One thing excited me most about the start of the academic year as a child: new school supplies.
Oh, the days of eager anticipation they created. I’d stare at the plastic coating on my pristine Mead Trapper Keeper, occasionally opening that then-cutting-edge Velcro closure with a rrrrrip that stirred visions of organizational and academic excellence to come.
I’m still surprised I didn’t get beat up more as a kid.
If you’re thinking that buying Junior shiny new school supplies psych up him or her for another year of our public education system failing to close the racial and socio-economically achievement gap . . . then you’ve already flunked! Peak school supply shopping season occurred weeks ago. The retail world shifted to Halloween costumes and candy back on August 13.
Well, maybe you can make do with what remains in the clearance bins. Here’s some ideas:
School Supplies in Demand
The most essential of all school supplies is the backpack, known in parenting circles as “the black hole into which nothing of substance escapes.”
Notes from the teacher, book reports, warnings about plague outbreaks — at one time or another, someone will neatly place all of these items into your child’s backpack. Yet when anyone looks inside only the following will be found:
- rotted fruit
- Captain Underpants comic books
- several reams of crumpled loose-leaf sheets bearing drawings of, if you have a boy, flatulent dinosaurs or, for those with girls, incontinent puppies. (OK, that might actually be a rainbow instead of urine but it’s hard to tell. I blame our government’s lack of support for the arts.)
TIP: Avoid trendy styles. Your kid may beg for a One Direction pull-along in August, but come December, she’ll be dying for The Next Big Thing (Have you heard of them? They rock!). You’ll never go wrong buying items in solid colors or bearing geometric patterns. Also good are timeless cartoon characters, such as SpongeBob Squarepants, Scooby-Doo or Sarah Palin.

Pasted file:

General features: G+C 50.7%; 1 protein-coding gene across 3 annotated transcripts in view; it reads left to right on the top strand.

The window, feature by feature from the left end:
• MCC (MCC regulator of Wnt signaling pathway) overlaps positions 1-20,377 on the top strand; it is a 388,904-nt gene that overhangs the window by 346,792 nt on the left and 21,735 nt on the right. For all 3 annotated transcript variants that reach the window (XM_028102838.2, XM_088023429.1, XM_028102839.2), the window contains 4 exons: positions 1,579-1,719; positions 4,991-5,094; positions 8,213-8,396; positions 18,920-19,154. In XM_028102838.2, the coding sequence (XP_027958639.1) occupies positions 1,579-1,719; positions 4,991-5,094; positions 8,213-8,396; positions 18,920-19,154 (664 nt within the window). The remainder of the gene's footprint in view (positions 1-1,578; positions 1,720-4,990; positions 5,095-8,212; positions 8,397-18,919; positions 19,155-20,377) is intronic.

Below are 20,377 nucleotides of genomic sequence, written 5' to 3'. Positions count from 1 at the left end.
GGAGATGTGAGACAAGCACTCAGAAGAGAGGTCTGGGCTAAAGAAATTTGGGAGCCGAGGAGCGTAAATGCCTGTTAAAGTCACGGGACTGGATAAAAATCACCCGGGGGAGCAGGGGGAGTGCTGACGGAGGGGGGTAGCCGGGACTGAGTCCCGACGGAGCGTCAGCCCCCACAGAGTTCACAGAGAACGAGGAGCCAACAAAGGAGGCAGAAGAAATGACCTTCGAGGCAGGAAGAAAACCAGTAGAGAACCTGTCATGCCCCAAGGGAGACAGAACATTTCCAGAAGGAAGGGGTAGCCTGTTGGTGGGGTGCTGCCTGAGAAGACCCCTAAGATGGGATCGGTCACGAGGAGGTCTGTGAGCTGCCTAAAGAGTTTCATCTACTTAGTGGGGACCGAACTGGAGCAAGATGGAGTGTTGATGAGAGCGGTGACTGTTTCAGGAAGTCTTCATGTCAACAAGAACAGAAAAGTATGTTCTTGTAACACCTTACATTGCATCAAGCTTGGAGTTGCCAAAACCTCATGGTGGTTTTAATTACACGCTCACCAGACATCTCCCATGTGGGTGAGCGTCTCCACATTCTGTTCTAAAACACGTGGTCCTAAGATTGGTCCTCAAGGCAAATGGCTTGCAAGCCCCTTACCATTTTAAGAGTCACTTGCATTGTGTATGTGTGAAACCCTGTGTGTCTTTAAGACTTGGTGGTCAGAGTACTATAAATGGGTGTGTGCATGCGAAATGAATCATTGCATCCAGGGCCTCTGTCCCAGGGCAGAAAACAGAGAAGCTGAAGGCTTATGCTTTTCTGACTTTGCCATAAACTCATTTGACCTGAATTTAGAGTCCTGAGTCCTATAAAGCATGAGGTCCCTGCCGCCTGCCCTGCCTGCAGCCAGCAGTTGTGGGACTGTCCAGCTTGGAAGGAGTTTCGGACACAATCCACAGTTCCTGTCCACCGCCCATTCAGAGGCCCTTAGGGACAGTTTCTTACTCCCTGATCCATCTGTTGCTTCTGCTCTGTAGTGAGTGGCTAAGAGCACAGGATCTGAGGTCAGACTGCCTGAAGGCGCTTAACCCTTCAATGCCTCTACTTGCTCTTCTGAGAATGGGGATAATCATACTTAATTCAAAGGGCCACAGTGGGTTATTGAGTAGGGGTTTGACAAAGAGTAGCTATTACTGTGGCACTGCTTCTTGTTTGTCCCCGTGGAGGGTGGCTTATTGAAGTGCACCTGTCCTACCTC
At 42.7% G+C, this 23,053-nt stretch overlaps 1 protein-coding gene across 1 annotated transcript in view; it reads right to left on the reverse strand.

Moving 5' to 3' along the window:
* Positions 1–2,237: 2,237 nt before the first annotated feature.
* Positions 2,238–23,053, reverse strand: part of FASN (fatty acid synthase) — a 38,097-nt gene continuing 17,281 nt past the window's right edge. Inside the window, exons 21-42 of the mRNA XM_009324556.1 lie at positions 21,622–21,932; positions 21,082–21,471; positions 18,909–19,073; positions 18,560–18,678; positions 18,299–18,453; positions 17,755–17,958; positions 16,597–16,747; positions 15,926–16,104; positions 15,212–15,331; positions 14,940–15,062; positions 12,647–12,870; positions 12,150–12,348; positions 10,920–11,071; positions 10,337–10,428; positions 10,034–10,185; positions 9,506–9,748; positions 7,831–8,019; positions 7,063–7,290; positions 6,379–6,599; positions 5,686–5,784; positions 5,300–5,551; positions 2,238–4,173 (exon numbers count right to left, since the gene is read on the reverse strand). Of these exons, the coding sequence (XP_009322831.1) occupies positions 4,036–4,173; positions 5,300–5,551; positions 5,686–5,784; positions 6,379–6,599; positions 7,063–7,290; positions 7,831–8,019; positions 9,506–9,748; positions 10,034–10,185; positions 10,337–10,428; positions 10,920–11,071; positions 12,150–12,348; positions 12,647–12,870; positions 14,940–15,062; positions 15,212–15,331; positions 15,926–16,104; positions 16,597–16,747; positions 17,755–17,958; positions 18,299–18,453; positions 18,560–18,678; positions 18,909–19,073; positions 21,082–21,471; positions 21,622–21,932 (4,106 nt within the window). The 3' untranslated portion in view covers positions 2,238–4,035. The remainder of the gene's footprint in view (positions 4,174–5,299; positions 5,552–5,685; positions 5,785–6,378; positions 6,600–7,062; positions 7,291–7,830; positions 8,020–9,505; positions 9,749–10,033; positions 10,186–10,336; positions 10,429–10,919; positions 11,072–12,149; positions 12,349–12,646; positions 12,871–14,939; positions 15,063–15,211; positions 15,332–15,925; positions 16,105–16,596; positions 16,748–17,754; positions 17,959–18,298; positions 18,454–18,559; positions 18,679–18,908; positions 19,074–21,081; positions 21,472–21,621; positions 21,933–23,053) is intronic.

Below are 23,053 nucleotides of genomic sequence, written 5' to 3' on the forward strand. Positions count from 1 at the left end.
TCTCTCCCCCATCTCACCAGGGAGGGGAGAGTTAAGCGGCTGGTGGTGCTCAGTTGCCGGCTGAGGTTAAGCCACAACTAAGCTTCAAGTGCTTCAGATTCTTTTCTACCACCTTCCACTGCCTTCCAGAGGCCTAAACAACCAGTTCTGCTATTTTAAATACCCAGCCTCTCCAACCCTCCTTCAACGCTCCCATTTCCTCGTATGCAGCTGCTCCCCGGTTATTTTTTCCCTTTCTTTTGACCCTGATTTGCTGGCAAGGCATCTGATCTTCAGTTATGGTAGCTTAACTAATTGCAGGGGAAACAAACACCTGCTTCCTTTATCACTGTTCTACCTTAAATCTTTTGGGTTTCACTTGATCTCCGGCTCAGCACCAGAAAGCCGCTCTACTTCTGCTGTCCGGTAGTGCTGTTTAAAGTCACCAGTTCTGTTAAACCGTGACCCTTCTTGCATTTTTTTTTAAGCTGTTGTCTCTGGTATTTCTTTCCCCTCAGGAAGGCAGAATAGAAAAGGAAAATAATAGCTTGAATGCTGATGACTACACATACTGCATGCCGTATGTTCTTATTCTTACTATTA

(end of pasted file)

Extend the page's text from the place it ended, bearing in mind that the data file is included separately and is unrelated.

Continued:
A panic broke out a few years back when someone found many popular soft vinyl lunchboxes contained lead even though the addition did a nice job of protecting passersby from the mercury found in most tuna fish sandwiches.
Parents met opposition from conservation groups when switching to plastic bags (wastes oil!) or paper ones (kills trees!). They responded by making their kids buy the cafeteria’s offerings. Then when American parents got a good look at the sludge served on most lunch trays, they shrugged and said, “Meh — what’s a little lead?”
TIP: Look for a lunchbox lined with nylon or a non-PVC material, such as reinforced concrete. As with backpacks, seek styles that never go out of fashion. My favorites are, again, classic cartoon characters. Nothing will satisfy a child more than opening an insulated bag plastered with the likeness of the Fox & Friends hosts and finding bologna.
HAND SANITIZER/BABY WIPES/PAPER TOWELS
If you don’t have a school-aged child, then right now you are scratching your head. So am I. Why are you reading this far down?
Cleaning supplies have been the rage in recent years, what with outbreaks of swine flu, avian flu and underfunded school supply budgets. You won’t find a shortage of any of these items in the store. However, you will tire of teachers’ weekly reminders (assuming they are not placed in your child’s backpack) of the need for your little one to bring in more of these items to deal with the germ-riddled, mouth-breathers they take of your hands for six hours a day.
TIP: Save money on these items, not to mention clothing, by outfitting your child in a hazmat suit and gas mask. Buy a size up to allow for growth during the school year.
TIP: Better yet, consider home schooling.